Cumbria’s Chief Constable has paid tribute not just to PC Bill Barker, but to the friends and colleagues who had to remain professional during the tragedy of losing a well-loved friend and police officer.

Remembering the 2009 flood, she has also commended the communities and volunteers in various areas affected by the flood, which cost the life of PC Barker.

Chief Constable Michelle Skeer was in command from 5am on the morning that PC Barker died, as he tried to get motorists off the Northside bridge at Workington. It was one of several bridges throughout West Cumbria being affected by the flooding.

“I was Gold Commander at the time,” recalled Mrs Skeer. “When I took over, the rivers had been rising through the night and the infrastructure of the area, including the Northside bridge, were increasingly becoming a concern.

“Northside collapsed and Bill was washed away. His death had a huge impact. Bill was well-known and a very well-liked friend and colleague. His wife Hazel and their children were also very well known to us.

“Our staff had to deal with this loss as well as cope with a major incident. We had to try and support the family and the officers dealing with the loss of a friend.

“They were absolutely professional and hard-working. Many of them came on days off and many stayed long after their duties had finished.”

She said friends in the force remember PC Barker every day and through annual events that have been set up, but especially this year, the tenth anniversary of his death.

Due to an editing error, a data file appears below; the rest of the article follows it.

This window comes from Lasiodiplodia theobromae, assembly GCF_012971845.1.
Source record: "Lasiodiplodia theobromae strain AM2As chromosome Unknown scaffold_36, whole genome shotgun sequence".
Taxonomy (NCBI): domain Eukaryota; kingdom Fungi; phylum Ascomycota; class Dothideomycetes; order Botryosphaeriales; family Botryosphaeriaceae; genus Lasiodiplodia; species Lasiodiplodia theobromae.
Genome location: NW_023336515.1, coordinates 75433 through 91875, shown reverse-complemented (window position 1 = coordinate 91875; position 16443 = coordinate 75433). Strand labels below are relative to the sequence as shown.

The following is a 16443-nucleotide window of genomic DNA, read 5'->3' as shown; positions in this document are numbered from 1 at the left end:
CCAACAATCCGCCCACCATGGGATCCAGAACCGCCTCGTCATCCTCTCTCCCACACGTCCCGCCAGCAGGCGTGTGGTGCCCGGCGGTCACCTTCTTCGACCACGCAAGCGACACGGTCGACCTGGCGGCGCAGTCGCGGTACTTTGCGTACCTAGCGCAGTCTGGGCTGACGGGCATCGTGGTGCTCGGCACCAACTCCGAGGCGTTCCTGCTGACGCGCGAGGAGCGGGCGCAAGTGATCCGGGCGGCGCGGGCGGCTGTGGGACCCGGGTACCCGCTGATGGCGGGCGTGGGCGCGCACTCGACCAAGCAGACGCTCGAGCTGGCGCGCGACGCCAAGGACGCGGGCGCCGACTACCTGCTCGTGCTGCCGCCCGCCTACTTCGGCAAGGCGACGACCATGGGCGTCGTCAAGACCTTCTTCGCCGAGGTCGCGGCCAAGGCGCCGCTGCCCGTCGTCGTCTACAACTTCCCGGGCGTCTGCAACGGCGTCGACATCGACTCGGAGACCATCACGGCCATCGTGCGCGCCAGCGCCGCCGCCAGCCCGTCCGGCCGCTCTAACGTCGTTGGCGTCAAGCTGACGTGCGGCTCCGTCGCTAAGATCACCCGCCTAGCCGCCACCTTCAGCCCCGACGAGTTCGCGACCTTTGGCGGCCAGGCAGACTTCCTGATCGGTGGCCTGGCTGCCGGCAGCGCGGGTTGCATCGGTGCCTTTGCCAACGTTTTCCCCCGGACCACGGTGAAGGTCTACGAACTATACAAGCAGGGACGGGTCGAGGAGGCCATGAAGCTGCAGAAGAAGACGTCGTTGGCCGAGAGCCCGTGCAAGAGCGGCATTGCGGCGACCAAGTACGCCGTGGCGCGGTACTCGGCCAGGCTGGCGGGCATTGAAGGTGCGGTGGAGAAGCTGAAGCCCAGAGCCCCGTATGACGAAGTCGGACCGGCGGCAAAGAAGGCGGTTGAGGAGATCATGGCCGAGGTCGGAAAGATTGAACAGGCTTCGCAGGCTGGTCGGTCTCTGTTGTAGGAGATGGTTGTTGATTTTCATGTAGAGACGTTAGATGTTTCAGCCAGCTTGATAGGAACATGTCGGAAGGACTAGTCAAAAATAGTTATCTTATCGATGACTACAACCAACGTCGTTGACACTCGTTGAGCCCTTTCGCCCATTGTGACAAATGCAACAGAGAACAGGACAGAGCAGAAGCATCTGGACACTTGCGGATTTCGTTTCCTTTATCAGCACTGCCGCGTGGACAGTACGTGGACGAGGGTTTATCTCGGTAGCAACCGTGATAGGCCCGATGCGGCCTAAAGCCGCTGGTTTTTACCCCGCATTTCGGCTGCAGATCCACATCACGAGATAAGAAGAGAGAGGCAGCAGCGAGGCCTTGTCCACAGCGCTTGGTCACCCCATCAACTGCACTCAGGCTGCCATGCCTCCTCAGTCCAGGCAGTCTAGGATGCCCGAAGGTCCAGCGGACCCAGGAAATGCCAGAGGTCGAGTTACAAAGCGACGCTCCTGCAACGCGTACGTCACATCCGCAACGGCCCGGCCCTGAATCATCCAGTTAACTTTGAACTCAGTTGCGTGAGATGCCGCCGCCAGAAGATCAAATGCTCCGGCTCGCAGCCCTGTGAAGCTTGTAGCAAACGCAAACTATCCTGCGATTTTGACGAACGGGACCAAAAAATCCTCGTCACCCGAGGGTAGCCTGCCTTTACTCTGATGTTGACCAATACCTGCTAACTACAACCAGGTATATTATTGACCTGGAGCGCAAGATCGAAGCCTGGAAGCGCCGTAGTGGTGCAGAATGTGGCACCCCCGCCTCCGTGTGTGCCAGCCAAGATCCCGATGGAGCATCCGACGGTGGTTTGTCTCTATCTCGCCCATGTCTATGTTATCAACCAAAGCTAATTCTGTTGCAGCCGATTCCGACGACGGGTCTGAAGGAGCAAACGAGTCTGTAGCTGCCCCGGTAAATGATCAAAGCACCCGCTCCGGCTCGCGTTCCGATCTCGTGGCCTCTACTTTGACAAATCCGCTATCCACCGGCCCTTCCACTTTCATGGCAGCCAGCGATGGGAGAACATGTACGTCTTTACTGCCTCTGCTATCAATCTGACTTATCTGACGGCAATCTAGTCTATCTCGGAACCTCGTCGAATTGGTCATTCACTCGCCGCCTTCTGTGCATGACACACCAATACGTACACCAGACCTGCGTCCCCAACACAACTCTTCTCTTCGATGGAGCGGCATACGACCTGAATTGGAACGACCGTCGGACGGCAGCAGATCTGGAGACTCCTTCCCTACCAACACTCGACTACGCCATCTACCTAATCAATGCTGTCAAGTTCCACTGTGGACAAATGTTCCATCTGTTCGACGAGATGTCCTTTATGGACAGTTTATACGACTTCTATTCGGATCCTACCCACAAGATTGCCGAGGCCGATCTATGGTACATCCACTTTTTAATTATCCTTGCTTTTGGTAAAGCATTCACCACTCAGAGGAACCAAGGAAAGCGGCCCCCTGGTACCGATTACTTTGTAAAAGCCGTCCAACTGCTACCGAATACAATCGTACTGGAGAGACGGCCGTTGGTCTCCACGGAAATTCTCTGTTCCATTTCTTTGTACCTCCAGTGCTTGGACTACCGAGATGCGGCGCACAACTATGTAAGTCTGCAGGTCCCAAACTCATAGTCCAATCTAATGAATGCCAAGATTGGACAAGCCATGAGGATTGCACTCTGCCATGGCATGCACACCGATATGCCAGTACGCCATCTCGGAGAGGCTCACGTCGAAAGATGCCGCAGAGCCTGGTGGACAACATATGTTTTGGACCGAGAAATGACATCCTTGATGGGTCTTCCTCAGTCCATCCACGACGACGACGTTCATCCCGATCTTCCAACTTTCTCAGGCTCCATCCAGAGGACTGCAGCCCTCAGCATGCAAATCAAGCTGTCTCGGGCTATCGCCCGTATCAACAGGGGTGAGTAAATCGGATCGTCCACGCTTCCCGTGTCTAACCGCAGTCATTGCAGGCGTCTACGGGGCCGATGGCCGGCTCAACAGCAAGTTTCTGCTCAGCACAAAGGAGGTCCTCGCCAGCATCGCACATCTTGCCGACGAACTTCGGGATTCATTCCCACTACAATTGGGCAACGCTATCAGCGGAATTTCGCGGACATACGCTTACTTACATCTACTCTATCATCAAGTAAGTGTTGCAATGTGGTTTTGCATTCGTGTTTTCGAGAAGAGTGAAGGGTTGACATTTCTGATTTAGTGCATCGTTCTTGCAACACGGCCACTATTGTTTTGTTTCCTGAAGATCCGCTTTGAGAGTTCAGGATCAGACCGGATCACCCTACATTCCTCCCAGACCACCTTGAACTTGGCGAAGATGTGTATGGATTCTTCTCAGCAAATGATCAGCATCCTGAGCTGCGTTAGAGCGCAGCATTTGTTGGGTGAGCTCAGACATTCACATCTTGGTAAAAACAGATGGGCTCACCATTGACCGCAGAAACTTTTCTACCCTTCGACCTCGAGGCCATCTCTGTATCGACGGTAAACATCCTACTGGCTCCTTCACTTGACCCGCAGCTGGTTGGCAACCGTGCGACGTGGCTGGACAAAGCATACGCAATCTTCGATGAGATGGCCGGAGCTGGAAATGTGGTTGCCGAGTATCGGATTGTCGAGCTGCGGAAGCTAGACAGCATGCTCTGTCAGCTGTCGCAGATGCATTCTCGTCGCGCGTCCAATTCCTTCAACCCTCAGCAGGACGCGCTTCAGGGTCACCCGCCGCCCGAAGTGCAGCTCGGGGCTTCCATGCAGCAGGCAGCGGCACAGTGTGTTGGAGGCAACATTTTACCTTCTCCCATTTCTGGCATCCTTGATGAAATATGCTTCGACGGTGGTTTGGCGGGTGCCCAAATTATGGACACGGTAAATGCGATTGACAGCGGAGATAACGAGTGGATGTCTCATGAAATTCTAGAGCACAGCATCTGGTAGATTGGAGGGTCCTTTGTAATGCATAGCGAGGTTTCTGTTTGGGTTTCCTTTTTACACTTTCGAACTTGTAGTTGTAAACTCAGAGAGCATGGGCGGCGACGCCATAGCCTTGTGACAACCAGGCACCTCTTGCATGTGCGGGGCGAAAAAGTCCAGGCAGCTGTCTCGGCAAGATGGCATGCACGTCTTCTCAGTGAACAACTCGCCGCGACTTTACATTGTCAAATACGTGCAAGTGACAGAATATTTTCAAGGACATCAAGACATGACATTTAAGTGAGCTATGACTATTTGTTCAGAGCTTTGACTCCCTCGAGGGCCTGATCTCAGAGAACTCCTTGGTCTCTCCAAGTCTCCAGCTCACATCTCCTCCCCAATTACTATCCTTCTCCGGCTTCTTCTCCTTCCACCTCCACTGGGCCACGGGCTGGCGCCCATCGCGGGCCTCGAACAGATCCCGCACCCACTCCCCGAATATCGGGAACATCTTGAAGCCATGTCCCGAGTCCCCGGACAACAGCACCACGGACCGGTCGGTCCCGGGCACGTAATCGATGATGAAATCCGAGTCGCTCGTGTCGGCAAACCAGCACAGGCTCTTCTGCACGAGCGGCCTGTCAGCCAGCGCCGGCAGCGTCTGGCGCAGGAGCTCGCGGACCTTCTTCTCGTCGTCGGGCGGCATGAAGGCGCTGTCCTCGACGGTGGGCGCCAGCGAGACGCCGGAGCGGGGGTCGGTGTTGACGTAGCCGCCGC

“We will be remembering him formally with his family today,” said Mrs Skeer.

Police suffered another personal blow in 2009 when Workington police station was flooded. It meant the loss of equipment and displacement of staff. But, again, they worked professionally to ensure the impact was minimal.

She said in 2005 the Rickergate police station in Carlisle was flooded: “We learned a lot from that, that we were able to put into practise in Workington.”

Mrs Skeer also paid tribute to the other emergency services and the communities involved in the floods of 2005, 2009 and 2015.

She said the groups had worked together well and done a fantastic job.

“My own house in Carlisle was flooded in 2005 and we were unable to return for 11 months,” Mrs Skeer continued. “That is one of the things about the floods. You deal with the major event. The water goes in and you expect it to go out but it doesn’t work like that.

“The major event ends, but there are still people with a lot of needs. My own experience means I now empathise closely with others who have been flooded.”

She said the aftermath was especially difficult after the 2009 flood.

“Our infrastructure was massively impacted which means bridges were either washed away or had to be closed because they were no longer safe.

“It caused great problems in that some communities were completely cut off. Some areas were isolated. a number of ongoing problems.”

But she said it was the determination of Cumbrian people that won the day.

“The people of Cumbria are so resilient, though,” Mrs Skeer said. “They get on with it and they come together in times like this. The floods bring out the best of most people.”

She said while the 2005 flood affected Carlisle more than anywhere, 2009 was particularly bad in West Cumbria.

However, 2015, affected the whole of Cumbria: “It was the worst in terms of having to spread resources so thinly. I think we have learned how to react earlier.”